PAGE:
I don’t give a tinker’s damn

An actual tinker. Photo credit: Ignacy Krieger (1817-1889)

Think with me back to third grade. I’m sitting in the fourth desk in the first row by the blackboard in Mrs. Hurst’s class at Rosa A. Lott Elementary. That’s the year we started learning grammar. Mrs. Hurst taught us about synonyms and antonyms, metaphor and simile, and my favorite, the homonym.

As we all know, homonyms are words that sound the same but have different meanings. Think “Polish” and “polish,” which I mention because of an embarrassing exchange at the car wash when I asked what made Polish wax different from American wax. There is no difference, the attendant informed me, because it is polish wax, used to polish the car and make it shiny. But I digress …

Now this linguistic quirk opens up a whole world of possibility for word play — and for confusion. Since I’ve been on this month-long examination of the idiom, I’ve run across two that are commonly misunderstood because of our friend the homonym. Here they are:

I don’t give a tinker’s damn. A tinker, in case you don’t know and because I really didn’t until I looked it up, is someone who repairs pots, pans, and utensils made from tin. Despite the fact that they were known to cuss because of the sometimes tedious nature of the profession, the original phrase was not “tinker’s damn” but rather “tinker’s dam.” The dam is a little piece of clay or mud used to patch the outside of the vessel being repaired. The tinker would then pour the solder into the hole from the inside. When the solder cooled and the hole or break was repaired, the tinker would then brush away the dam and file down the rough edges. The dam, having served its purpose, was now useless. “I don’t give a tinker’s worthless gob of goo” is the general gist.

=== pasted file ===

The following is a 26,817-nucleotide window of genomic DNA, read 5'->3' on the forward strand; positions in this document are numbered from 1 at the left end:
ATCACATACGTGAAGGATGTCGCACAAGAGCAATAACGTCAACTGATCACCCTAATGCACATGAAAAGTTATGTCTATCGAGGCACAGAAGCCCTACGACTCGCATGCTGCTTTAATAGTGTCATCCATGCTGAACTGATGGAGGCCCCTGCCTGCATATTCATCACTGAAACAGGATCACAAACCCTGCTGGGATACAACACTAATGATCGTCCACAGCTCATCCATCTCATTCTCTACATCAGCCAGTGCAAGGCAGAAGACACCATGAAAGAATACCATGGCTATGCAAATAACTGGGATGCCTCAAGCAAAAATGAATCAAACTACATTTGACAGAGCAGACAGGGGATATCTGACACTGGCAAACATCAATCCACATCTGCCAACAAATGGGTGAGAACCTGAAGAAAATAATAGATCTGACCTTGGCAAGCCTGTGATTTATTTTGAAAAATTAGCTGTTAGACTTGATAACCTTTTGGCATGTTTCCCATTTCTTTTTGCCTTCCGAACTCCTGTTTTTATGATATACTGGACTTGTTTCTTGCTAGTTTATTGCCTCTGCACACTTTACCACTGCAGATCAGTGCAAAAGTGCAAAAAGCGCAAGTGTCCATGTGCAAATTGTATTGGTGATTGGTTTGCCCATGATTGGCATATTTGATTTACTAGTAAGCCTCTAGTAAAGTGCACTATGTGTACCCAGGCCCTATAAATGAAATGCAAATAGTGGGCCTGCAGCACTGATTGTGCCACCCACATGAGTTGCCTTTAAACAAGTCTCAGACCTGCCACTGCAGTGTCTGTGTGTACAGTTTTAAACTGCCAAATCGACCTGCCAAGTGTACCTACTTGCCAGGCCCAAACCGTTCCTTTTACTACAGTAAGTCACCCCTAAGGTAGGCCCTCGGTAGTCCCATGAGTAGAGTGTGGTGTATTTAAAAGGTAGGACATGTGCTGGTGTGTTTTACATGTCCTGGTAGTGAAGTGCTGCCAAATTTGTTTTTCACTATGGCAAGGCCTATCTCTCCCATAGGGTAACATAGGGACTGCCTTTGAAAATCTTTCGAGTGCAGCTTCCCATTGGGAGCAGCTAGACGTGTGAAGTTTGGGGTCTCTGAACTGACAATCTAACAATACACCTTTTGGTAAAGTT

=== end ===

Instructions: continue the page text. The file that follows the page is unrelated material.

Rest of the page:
Lord willing and the creek don’t rise. According to some, “creek” should actually be “Creek” as in the Creek Indians. If you take out your blue Alabama history book which we all got in fourth grade, you’ll read about how in 1813 a band of Creek Indians, who had grown extremely weary of white settlers and were resistant to assimilation into white culture, split off from the Creek Nation. This faction was called the “Red Sticks.” Word of this uprising reached government officials who ambushed the Creek at the Battle of Burnt Corn, sending them scattering into the woods. Now they were at war not only with the other Creek Indians but with the U.S, which is why they set upon Fort Mims, which is right here in Alabama, just north of Mobile. Hundreds of soldiers and civilians were killed in what can only be described as a massacre. As one might imagine, the slaughter of men, women, and children sent a wave of fear throughout the surrounding settlements that rippled through the entire southeast. And that is why this idiom is said to have little to do with flooding creeks and everything to do with warring Creeks.